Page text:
Supreme Court declines to "open up our Libel law"

The U.S. Supreme Court declined to revisit libel standards Tuesday, leaving the law as it stands after 1964's New York Times v. Sullivan: public figures have to prove intentional lying or reckless disregard for the truth to prevail. The ruling is considered a pillar of First Amendment law, making it possible for media to investigate and criticize the rich and famous without censorship. At immediate stake were the hurt feelings of Don Blankenship, a coal baron and convicted criminal who wanted the government to punish media who called him a felon, when in fact his "extremely unusual" misdemeanor sentence was a single day short of a felony term and was served in a prison where every other prisoner was a felon. [h/t Steve_L]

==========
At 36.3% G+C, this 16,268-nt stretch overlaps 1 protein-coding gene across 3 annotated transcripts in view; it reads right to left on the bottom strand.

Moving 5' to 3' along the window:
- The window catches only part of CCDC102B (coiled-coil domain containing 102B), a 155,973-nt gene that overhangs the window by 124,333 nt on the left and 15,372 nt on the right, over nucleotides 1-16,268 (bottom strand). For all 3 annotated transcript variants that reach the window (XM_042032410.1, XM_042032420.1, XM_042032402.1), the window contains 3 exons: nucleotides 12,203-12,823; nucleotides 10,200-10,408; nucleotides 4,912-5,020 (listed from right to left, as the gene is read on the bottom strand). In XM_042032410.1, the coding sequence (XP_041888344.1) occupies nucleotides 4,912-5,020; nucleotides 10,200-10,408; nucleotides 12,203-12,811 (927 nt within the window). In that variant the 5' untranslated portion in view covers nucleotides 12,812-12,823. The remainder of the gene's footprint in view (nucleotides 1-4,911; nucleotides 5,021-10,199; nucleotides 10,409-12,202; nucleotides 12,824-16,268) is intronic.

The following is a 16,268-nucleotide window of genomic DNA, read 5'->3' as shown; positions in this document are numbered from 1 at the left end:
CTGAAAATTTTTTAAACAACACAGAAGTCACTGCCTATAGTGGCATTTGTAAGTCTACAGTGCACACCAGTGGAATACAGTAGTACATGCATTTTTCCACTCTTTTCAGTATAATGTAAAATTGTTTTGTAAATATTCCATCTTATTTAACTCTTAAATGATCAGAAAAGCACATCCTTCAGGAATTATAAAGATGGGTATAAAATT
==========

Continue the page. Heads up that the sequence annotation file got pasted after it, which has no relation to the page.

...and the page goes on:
Even Justice Clarence Thomas, the most noted proponent on the bench for making it easier to sue and silence critics, knew this arsehole wasn't his ride.

"In an appropriate case, however, we should reconsider New York Times and our other decisions displacing state defamation law," Thomas wrote in a brief concurrence to the court's decision not to take up the case. He said that the case, Don Blankenship v. NBC Universal, LLC, was a poor vehicle to reconsider Sullivan.

The most noted proponent off the bench is one Donald Trump, who said he was going to "open up our libel law" when running for president in 2016. He won, and he didn't.